The Daily Deadwood Pioneer-Times from Deadwood, South Dakota on November 4, 1900 · Page 4
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November 4, 1900

The Daily Deadwood Pioneer-Times from Deadwood, South Dakota · Page 4

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Deadwood, South Dakota
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Sunday, November 4, 1900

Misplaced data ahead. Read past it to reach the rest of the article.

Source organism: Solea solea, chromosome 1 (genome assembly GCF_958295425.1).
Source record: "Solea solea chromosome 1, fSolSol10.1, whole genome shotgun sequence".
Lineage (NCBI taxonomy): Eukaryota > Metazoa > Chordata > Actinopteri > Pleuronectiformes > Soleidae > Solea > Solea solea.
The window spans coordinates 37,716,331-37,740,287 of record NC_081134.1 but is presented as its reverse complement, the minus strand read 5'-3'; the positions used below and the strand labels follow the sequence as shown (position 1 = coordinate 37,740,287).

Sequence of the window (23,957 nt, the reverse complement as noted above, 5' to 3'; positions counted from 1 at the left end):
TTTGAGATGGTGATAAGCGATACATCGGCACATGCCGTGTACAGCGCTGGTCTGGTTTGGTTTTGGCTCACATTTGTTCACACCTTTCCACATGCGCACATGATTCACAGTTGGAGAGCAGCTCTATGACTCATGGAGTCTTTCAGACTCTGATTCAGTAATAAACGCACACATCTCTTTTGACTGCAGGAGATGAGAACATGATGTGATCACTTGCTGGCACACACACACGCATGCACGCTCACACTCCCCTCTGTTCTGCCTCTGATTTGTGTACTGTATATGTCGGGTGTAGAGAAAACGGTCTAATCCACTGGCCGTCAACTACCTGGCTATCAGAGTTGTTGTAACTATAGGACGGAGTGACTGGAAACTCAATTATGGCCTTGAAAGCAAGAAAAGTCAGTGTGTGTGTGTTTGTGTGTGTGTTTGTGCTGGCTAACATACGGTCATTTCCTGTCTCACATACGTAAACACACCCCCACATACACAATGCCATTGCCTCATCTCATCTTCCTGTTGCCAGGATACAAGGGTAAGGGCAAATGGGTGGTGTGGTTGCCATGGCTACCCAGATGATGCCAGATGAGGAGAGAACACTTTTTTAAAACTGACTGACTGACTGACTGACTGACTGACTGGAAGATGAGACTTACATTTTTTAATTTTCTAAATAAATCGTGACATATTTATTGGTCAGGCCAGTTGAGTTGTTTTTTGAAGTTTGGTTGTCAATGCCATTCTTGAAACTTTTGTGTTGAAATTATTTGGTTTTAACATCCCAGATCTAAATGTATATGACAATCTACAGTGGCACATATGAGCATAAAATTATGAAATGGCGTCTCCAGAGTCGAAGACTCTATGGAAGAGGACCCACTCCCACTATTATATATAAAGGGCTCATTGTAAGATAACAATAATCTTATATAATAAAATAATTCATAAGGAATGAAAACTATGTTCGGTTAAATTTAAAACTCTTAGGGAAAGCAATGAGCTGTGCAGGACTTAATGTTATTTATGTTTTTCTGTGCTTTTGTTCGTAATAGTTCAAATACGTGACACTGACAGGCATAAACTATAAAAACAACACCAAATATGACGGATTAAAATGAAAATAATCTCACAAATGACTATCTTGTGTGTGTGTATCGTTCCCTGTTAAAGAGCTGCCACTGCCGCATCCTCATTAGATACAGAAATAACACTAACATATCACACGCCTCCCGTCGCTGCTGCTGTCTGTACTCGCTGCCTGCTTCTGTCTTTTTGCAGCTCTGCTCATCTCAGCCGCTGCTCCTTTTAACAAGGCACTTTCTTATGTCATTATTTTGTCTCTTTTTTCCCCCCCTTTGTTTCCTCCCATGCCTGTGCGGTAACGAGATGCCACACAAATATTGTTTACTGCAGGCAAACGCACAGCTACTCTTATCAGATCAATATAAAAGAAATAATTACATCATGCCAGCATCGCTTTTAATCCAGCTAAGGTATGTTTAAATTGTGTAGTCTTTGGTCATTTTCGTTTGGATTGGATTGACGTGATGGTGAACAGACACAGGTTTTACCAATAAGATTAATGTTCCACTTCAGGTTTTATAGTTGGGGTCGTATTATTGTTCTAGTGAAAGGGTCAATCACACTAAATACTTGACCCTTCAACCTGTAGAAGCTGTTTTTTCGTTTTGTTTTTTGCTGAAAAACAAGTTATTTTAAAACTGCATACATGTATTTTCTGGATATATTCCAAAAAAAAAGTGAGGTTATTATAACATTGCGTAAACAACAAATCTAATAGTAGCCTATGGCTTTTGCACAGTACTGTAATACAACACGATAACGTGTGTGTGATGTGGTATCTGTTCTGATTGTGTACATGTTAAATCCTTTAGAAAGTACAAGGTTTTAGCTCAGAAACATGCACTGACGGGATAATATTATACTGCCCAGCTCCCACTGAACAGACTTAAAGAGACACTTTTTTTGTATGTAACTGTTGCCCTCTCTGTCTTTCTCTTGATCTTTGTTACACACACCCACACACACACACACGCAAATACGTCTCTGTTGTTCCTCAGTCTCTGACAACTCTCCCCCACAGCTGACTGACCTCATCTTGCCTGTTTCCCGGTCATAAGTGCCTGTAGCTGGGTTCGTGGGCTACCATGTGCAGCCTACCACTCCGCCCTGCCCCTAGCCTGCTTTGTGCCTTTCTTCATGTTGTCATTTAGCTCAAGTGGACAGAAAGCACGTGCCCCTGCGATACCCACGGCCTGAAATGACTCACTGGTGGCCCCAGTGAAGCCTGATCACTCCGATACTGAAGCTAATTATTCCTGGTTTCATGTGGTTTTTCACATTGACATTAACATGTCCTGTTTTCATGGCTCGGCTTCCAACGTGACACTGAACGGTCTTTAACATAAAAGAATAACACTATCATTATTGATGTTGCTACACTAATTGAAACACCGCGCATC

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SUNDAY, NOVEMBER i, i9oo THE DAILY ' PIONEER-TIMES, DEADWOOD, S. D. A BIG MINING BOOM. !-'il' The fortunate present condition of the country is charged by Bryan not to the republican party but to Providence. ' In answer to this Governor Roosevelt has wittily said that the H. H. rmsteau of the Union You may die yourself or some of your friends may die. To make sure that the estates will be honestly administered, vote 'for Judge Washa-baugh. o Jim vote the republican ticket straight and you will make no "LUCK" IN POLITICS. Good Fortune of William McKinley Through Life How "Duty Makes Destiny" Bryan's Unlucky Prophecy. At the Coliseum, Chicago, October 6, about 12, Out) people had gathered at 7 p. m., to make sure of hearing Predicts a Big Boom. H II. An,. uail, general m;ina?t-r of the Union I' II mines at fiil-ii. in nn interview '! th New Y.ik Tribune, predicts a tremendous mining boom In the went, in the event of Governor Roosevelt speak at 8 p. m Tribune : They were entertained in the mean. M:Kin!ey's election. The time by a talk from John W. Hill, of the mining ' Fosloria. Ohio. Mr. Hill began: says: H. II. H Arnisteacl, Jr DUTY OF HONEST MEN . cyn Plain Woids From Ex-PresideDt Cleve- land. Special to the Times-Herald. 2s"EV YOKK, Oct. 2J Ex rn-sideui Ck-velaihl ha at last spoken, ami in a most emphatic way. lie js posed to Bryan and liryauism, and to-day, over js sia. ture, authorized the publication of his views. . Don. M. Dickinson, of Detroit, former l'ost nlaster General in President Cleveland's cabinet and iv(vntjT author of a severe arraignment of Mr. Hryan, arrive.) here this morning, :ind this evening showed in tu. f0. lowing letter which lie had just received from e i',-. dent Cleveland: IMMNCKTON, 0n 2!l. Honorable 1 ,jii. r i i;..i ; t,,,i, Ibvii- SJ 1 1- 'Pin. i...,i, i A vote for Bryan is a vote for a fifty-cent dollar. The Teller Silver Republican Club of Denver has completely disappeared. Over 300 of its members have organized a McKinley Club. Here Is provocation for more tears by Mr. Teller. engineer, who has j nut returned from "Some men are born lucky; a trip thru the west, when seen at the ! Some men are born in Ohio." Waldorf Astoria yesterday, asiad "I ! The effect of this palpable hit on the do nut think that there is a doubt that , great audience was tremendous. The the republicans will carry liotr- Nc- big ball was shaken with one of the hra.sKa and South Dakota this year, greatest demonstrations of approval j "Democratic party has fused with I about everything except Providence." 1 President McKinley has always done his duty as the, providence, in whom 1 he trusts, has led him to see it. The ; result has been, a destiny In which the j American poople take a rejoicing pride. i The luck or destiny, whichever 1 you may call it, of v. illiam McKinley has become inseparably connected i with the luck or destiny of the Ameri ! can people. To those who believe in destiny, ; it would seem reasonable to expect i the republican party, led by William j McKinley, and fused with Providence, as proved by prosperity, to defeat on ! November fi, l!)0u. as badly as in lX'.'iL the party led by Bran, fused with pop-! ulists and silver republicans, and whi h stands lor the malicious de-i struction of the works of Providence. I was in the Black Hills when Itoosc velt was there, and his speeches wer ever accorded a public speaker. Mr. Mill bad toil' lied responsive chords in proline live of' more enthusiasm Sjuiotr.' the hearts of the thousands in his re. Democratic abuse of Governor i Roseveltindicates quite clearly that ferenc e to the fact that William i.icKinley. President of the United States, Born in Ohio, Was bom lucky. The American people, do not envious- the people than I ever before saw anywhere. Tremendous crowds greeted the governor all over South Dakota and Nebraska, and 1 am firmly convinced that both these states will I'd republican this yar Why, in Lincoln todav it i souly with dif ' his campaign speches are vote-makers. ' The largest number of clubs is always ! to be found under the trees bearing the best fruit. I 1 (lo slow. Joey, go slow. There is a hereafter, as well as such a thing as l,e 1 l.v begrudge luck to a good man It a r(, j is only to bad men that there is .1 pop ficulty that a llrv.ui man found. I know that Lincoln j vv. v still you would ll1'11' disposition to begrudge luck. in 1 1 1 1 1 a ii cti. but i In literature, the popular novel is al- think that local pride would cans Impeachment proceedings. The law and the people demand a certain amount of honesty and decency in public officials. The larger the type in which the Hearst paper prints it. the better you know it isn't so. Nothing more important than the .H. I'll CCCC.-n,ii, .... .... i made at the Keform Club dinner in April, Ism;, is a part of my record in advocacy of true Hem-ocracy. I cannot suppress it or abate from it, ami I would not if I could. I SHALL NOT OH.TKCT TO ANY I S I ; YOr SEE FIT TO MAKE OF IT. Your sincerely, (IKOYEIi CLEVELAND. The speech which Mr. Cleveland made at the ;,.. form Club dinner, April 24, 1S!)7, -which he refers to jn the foregoing letter and whoso use ho authorizes a an expression of his views, lit' scores Hryan ami his fo). lowers as no republican ever did. lie refers to P.ryan as an ACITATOH. DEMACOCTE and the instigator of a CHCSADE OF DISCONTENT AND 1SSI GROVER CLEVELAND DENIES STORY. PRINCETON, N. J., Oct. .'50. - ( '.rover ( 'levehiml, in regard t the lMiiladelphia Times story, said late tliis afternoon: "The win 1" thing from beginnim: m end is an absolute lie, without the least fnnmlatb n or sliniluw of truth. I have never uttered a worn to any human lip-inir that affords the least pretext for stn li ,i mendaeimis statement. T have alreadv t eleu'-a jdu'd the Philadel some of its inhabitant sto c oin,, nut ! ways that one whose hero is good, is for lliyan In Idaho the. Ode. has I lucky, and who e lucky opportunities been setting toward McKinley for ' l"' sc rve in good deeds to the very some time now. If nothing uiifore- "' make possible the final "and all seen occ urs b- t ween now and election lived happy afterwards." day 1 look for biaho also to cast her, The luck' of William McKinley con electoral vote for the republican nom , SH-' in following fac ts inees. Tlie mining outlook ". is never He had a good father. better than it is at the present time ! hleuding of sweetness and strength of It has not come o a head vet. as al I wi" and purpose that has been a rich most every one is holding hack to see ! "William Mc Kinley. Sr.. was a man the outcome of tl lection If Mc I "f character, and of the highest integ- Klnley is elected there will be a tre ri,-v- While, at times it was a strug-mendoiis mining boom, ad in such j to provide for sin h a large family, event I believe you will see more ho conscientiously performed what ho gold, copper and Strang as it may believed was his duty, and made every neein silver mines opened In the ! possible sacrifice to educate and m.iKe question of sound money can engage the attention of patriotic citizens, be- j cause nothing Is so vital to the wet- i fare of our countrymen and to the strength, prosperity and honor of our nation. Grover Cleveland. WH. A vote for Bryan is a vote for Free Trade for labor in Europe against American labor. I Remember that in voting fot can-I didates for the Legislature you are voting for United States Senator. next four years t ban have been developed in the last eight Reduction In the cost of mining anil the steady and slightly enhanced price at which the metal is selling account for the incrca e in silver mining. I know of i many abandoned mines that are being overhauled. Owners are paying nseiui men ana women of his children." 2. He had a good mother. "Mrs. McKinley was one of those rare women who .shine in all sorts of poo'i nnd useful work. She- bad that inheritance to her child-en " 3 He had a good home. "A pure. American home, where sound religion and love of country were Incubated from childhood. It The lawless element of the country is supporting Eryan because Bryan supports the lawless element An Inevitable Change. phia Times t that effect." ?.:?0 p. m. 'Through historians will probably as sign the abandonniei.t of the isolation policy of the rnited States to the time THEY GO TOGETHER. was typical of those homes which turn i 1 $5000 to get their mines pumped out to see whe ther under the reduced cost of mining their properties cannot be made to pay. All this preliminary work Is being done on the .supposition that McKinley will be reelected. On the other hand, however, should Hryan succeed, I thin kail the money that would havo been used to develop mines will be locked up, the properties will be abandoned, and the west will enter again into another period of fearful business depression, which will be as disastrous in its results as the one that led to the birth of populism and the creation of the free sllkr will o' the wisp." out the best and most useful citizens of the- Republic" Of Poland, Ohio. where his early days were spent- "Stir, mg scenes have taken place In this village, in slave days many a runaway slave was secreted, and after his pi.tstiers had been thrown off the Kent; the unhappy wretches were scut e n to Canada and freedom Po-i.. ,i- . . , . ... when this country and Spain went f,. war-over Cuba,, and though the abandonment may have been precipitated by that contest, the change was inevitable, and had been long preparing, and could not have been long delayed. The Americ an people were fast opening their eyes to the fact that they wre one of the foremost powers of the arth. and should play a ommensurate-ly great part in its affairs." M. N. BOSTVVICK, Editor Galena Star. W. EFFECTING T H Z BLACK HILLS. A Million Dollars in Options Depend Upon McKinley's Election. In ttie two hunks of Dead wood are level) hundred thousand dollars worth of mining options involving property lying outUuotis to Dead wood. These options have aii been drawn with the piomiM that they shall be taken up in: mciialely in the event of the reelection of President McKinley. The ni.cn w lio hold the option agree to begin active mining and development oh the property involved, and to make payments that in some instances run up in the hundreds of thousands. These options will be taken up if McKinley is elected, if Hryan is elected they will not be touched. Here is an excellent object lesson for the voter in the Black Hills, it is not difficult lor him to see how to cast his ballot and be voting for his best interests. The proviso inserted in these options is not there for election purposes, to influence or coerce voters. It has simply been put there MIO r e r-) :i!S clar U tha' never loo.l t .ft He:- was always lull r d overllo v ng." 4. Fortunate in his regiment. "He, with me, entered upon a new, strange life, a soldier's life, in the time of actual war. We were in a fortunate regiment; its Colonel was Wil In 189ti. Some people voted for prosperity. Some voted against it. Everybody got some of it In 1'JOu. Are you going to vote it away? liam S. Rosecrans, a graduate of West Ulnt- a Drave, a patriotic and .i vorv able man who afterwards came to In 189G. McKinley was right. You know who was wrong In 1900. Will you vote for the Right or the Wrong man? CHARLES N. HERRIED. Charles N. Herried, the republican candidate for governor, was born in the state of Wisconsin, where his parents live at this time. His grandfather lived and (n'ed in that state. The stories that have been started about him by theopposition are purely fabrications. Mr. Herried was recently interview-ed In Siouk Falls concerning the stories in circulation, and this is what he said: "I came to Dakota eighteen years ago. I was born in Wisconsin, where my parents still reside. Grandfather Herried lived and died in Wisconsin. My maternal grandparents (Kyle) lived and died in Illinois over fifty year sago. My cousin, as a business precaution. It illus command great armies and fight many famous battles. Its Lieutenant Coi-onel was Stanley Matthews, a scholar and able lawyer, who after his appointment to the Supreme Bench, the whole bar of the United States was soon convinced, was of unsurpassed ability and character for that high place.' Ruth-ford B. Hayes (another lucky son of Ohio. who became President of the United States), in a reminiscent talk. I tW Jl Scc-S XaiteEfWf 1 T- MCICW I'll. I.. COMBINATION I)K. BKYA.VS INSEPARABLE Which Army? The only army The American people have to fear Is An army of unemployed. That means hard times for all. If you want one like we had from 1893 to 1895, vote for Bryan, And you'r surely get it! 5... Never wounded in battle. His regiment participated in all th West Virginia campaigns and In the various battles of the Shenandoah Vni. ... r, ki;,,n Stat Lei ley. He was promoted for gallant con I...,, whirh will elect a Republic In 1896. promised to the United States Senate. something by you were duct, at Antietara, one of the bloodiest battles in history. At Winchester he saved a regiment b ya ride to what appeared almost certain death, under orders fro mOeneral Hayes. For tuis . i oreumtsicl Strikes occur under all administrations, but under Republican administrations the strikes are for higher wages and the working men usually get the increase demanded. But under Democratic administrations the strikes are against reduction of wagea and the working men usually have to accept the reduction. IDBciecmcu, HtiB. ILL LUCfl ,tt,'--n-- , chunks of ice, brickbats and mua. - trates the timidity of capital. If McKinley i - cIio-lu to continue at the head of the nation, and there is no danger of an undoing of the financial syspm and a consequent era of commercial chaos, it will mean the release of over a million dollars of outside capital in the Black Hills, for property a large portion of which lies within three miles of the town of Deadwood. if Bryan is elected the threatening upheaval in financial and commercial circles will render investments obviously unsafe and the men who have this money are going to withhold it from circulation. They consider it better to forego the interest fora time than to run the risk of losing not only the interest, but the principal as well. Many of the mining transactions Involved in these options have been under way for a year and more and the pending national election is all that has been holding them back for the last several months. Those who have the Interests of the country at heart will consider well before costing their votes against the republican party, in view of these facts. Vote to build up your country, and the way to do this is to vote for four years more of a republican, ad-mhtistratlea-r prestige abroad, sound maney." o A vote for Bryan is a vote to close . f th coil""!1 The lawless ticmcn , - IS supporting w..,-.-supports the lawless decent. Thomas Herried, is a prominent Wisconsin official." Continuing, Mr. Herried said: "I have always believed that personal ability, integrity and honesty should be the only passports to official positions. The political creed of Theodore Roosevelt is my creed, and If elected It shall be my guide of action." In the last hours of the campaign an effort la being made to create feeling against Mr. Herried by circulating numerous stories unfounded on facts. This Is being done In the Interest of Lien', by the fusionlsts. Mr. Herried has been In public life in this tsate for the past ten years, and his record Is an open book. Had there been any just ground for attacking him the fusionlsts would not have delayed their roorbacks until this late day. v When Mr. Herried was lieutenant governor of the state four years ago, every democratic and populist member of the legislature of 1893 anjl 1895 was loud In pralase and approval of his official acts. That record stands till, is well known to every voter . .1 iU . . . Jit.- fill It is alleged, that Mr. Bryan has an assistant who mixes with his audiences and asks questions for which he has prepared answers. This mask strongly of the vaudeville mode of Vote .for McKinley ana McKinley You were also promised something by Bryan. Only One was Right then, Only One can be right now! If you want four more years like tha last four then Vote for McKinley, The man who was right In 1899. o Control of the next Congress by the Republicans is very important. See to it that your ballot is cast in the right way to help elect a Republican Congressman and a Republican Senator. Remember, too, that unexpected vacancies in the Senate may happen at any time, to be filled by action of the Governor or State Legislature,- in session. ner pail. . ..i,.. Rrvan B Chairman Jones m- ' - ne was brevetted Major by Lincoln. He was never wounded in battle. . He was fortunate in love. He wa smarrle'd InJ871 to Miss Ida Saxton, whose beautiful traits of char-acter have made it literally correct, to say: 'She is a wife who is the soul of her husband." 7. Lucky In winning elections. He had the novel reputation of having three gerrymanders arraigned against him, and of winning twice in spite of the efforts of the democracy to retire him from congress to private life. He was elected twice Governor of Ohio; was elected to the Presidency in 1896, his opponent being William Jennings Bryan, who, in the famuos "Cross of Gold" speech attempted to prognosticate McKinleya destiny In votes in me r.iei - - , (. 1- in tht-nni'ii tne un Do you want to swap horses while crosing Prosperity's stream? people will 5" L"' malities just the same. vote for Fr A unt far Brvan is a 3 Maryland' gave Bryan a cordial reception, but will ncast her vote for McKinley, thus, indicating both her hospitality and her Judgement. Trade for labor in Europe American labor. .. . COQ7 V0U Vt!! our mills and factories. Bryan may get the idle vote this year, but it will be much smaller than it was in 1896. The mills are running on, full time now. ..Remember, tnat in , for a change, and had no change your pockets afterwards. In the state, and cannot be successfully assailed now. The man whose official acts as lieutenant governor met the approval of his. political op voting i"' Remember that in ,ncl arc me loiiowing words: "Why, the man who was once pleased to think that he looked like Napoleon that man shudders today when he remembers that he was nominated on the anniversary of the Battle of Waterloo. ,4.ot only that, but as he listens he can hear, with . Judge L. C. Whitney of Washington, a life long Democrat, announces his change to Republicanism. He has been getting dissatisfied with Dem-stand it no longer when bis party called On him to "see In a simple citizen of Canton, Ohio, a crowned and scept-ered Emperor, dragging at his chariot wheels the patriot Agulnaldo and the ducky females of his household." Vote for a Republican State Legislature which will elect a Republican to the United States Senate. dates Tor me Lcyci. i , MniteH States Senator. ponents five years ago will be perfectly safe for governor now. Regarding the success of Mr. Her ...a .-. w ried as a business man the McPherson County, Herald says: "Mr. Herried Vote for your p- " identi. If a calamity candidate on a calamity platform could not be elected In a calamity year, how can he reasonably expect to have better success in a prosperity year? man so as to sustain his pollciesjor goodjovernrnn A vote for the straight Republican ticket is a vote to continue prosperity. Mr. Bryan's well-Kno.. a factory in Nebraska city". the next DO YOU WANT IT? Remember the panic, the depression, the Idleness and want of 1893-96. That was a result of change of policy In only one great factor of our national welfare. The election of Bryan wonld mean a return to all the causes which led to that panic It would, also add to them two other equally potent causes for panic a change of currency and a change in pur foreign policy. Do you really want ihese changes? Do yon want a panic in 1901-4 far worse than that of 1893-96? Do you want idleness and starvation and millions subsisting on charity Just as they did In 1893? If sof vote for Bryan and you will get If . . , c- , I have not promised Mr. Croker anything; but you can hardly expect me. In case of my election, to refuse snch a wise and loyal statesman anything that he wanted. W. J. Bryan. Republican control of House It very important. knocked the starch -ui ui '" .... Miran lOc - Mr. Stevenson Is called General, not because he was Fourth Assistant Postmaster General In one of Mr. Cleveland's numerous administrations bnt because he raised a regiment of was for years a stockholder in our j local bank, which lost thousands of dollars thru other bank failures, and the destructive prairie fires which wept over eastern McPherson cotln- - ty. Those are the time sthat tested the worth and integrity of every business man. The institution In which he was Interested was wisely . and 'conservatively, managed, and every liability was paid at one hundred cents on the dollar, altho It swept away All of Mr. Herri ed'fc- property. - Full of determination anad pluck Mr. Herried started again, and our county treasurer's books today show that man so as to sustain hi. policies for good0overnm Bryan's argument against a working man's full dinner pail la an empty one. Vote for a Republican State Legislature which will elect a Republican to the United States Senate. ,' increasing distinctness the sound of the waves as they beat upon the lonely shores of St. Helena." Bryan Wrong, as Usual. Preaident McKinley, however, during the four years of his white house life, has known nothing of those St Helena waves. Bryan prognosticated his own destiny, when he prophesied that df McKinley. While Bryan, since 1898, has been in forced seclusion, with leisure to command regiment until it started for war, and to prepare The First Battle" monopoly, with "all rights reserved,", and to think up new Issues and phophedea. McKinley, as President, has had a phenomenally fortunate administration, which was remarkably successful In the War with 8paln and which has produced iinpr cedented prosperity. It may bo superstitious to believe In Knights of the Goldeii Circle, which he led across the "Wabash Into Egypt; hence also the song, "On the Banks of the Wabash, Far Away," so deservedly popular In onr time. All memoeru jl 1 tt publican club are iQ at Republican Peau4": orrsr 5. Webster Da via has not been heard from lately, but it Is understood that wood Monday nignt, dj he considers the prospects of Boer suc-t Vote -for McKinley and 'All dinner cess more promising than ever. pail. body, for participation In 4 stratlOB being srrsnge.l I br rf p he is one oi me largest taxpayers in the county. Ho has been identified with the business interests of the county since its oganizatlon, and is na f An ablmrt Inwvera still vnnst money democrats m W. R. Steele. , ptfe C. D. Wood and his expert, Mr. Kuhnmuch, went oat yesterday morning to spend several days looking over Repulblean must not forget, In their enthusiasm for the national ticket, to look out for the candidates for Cetigresa.' . : The announcement that the Ice trust bad declared a quarterly dividend may partially explain where Croker got so much money to bet with. successful business men. McPherson luck. But grand and right to be- H. A. CABLtf, Secretary. county takes pride in polntinf to his " -...rt.M vw-n- I Here in providence. It Is J mining properties. - - .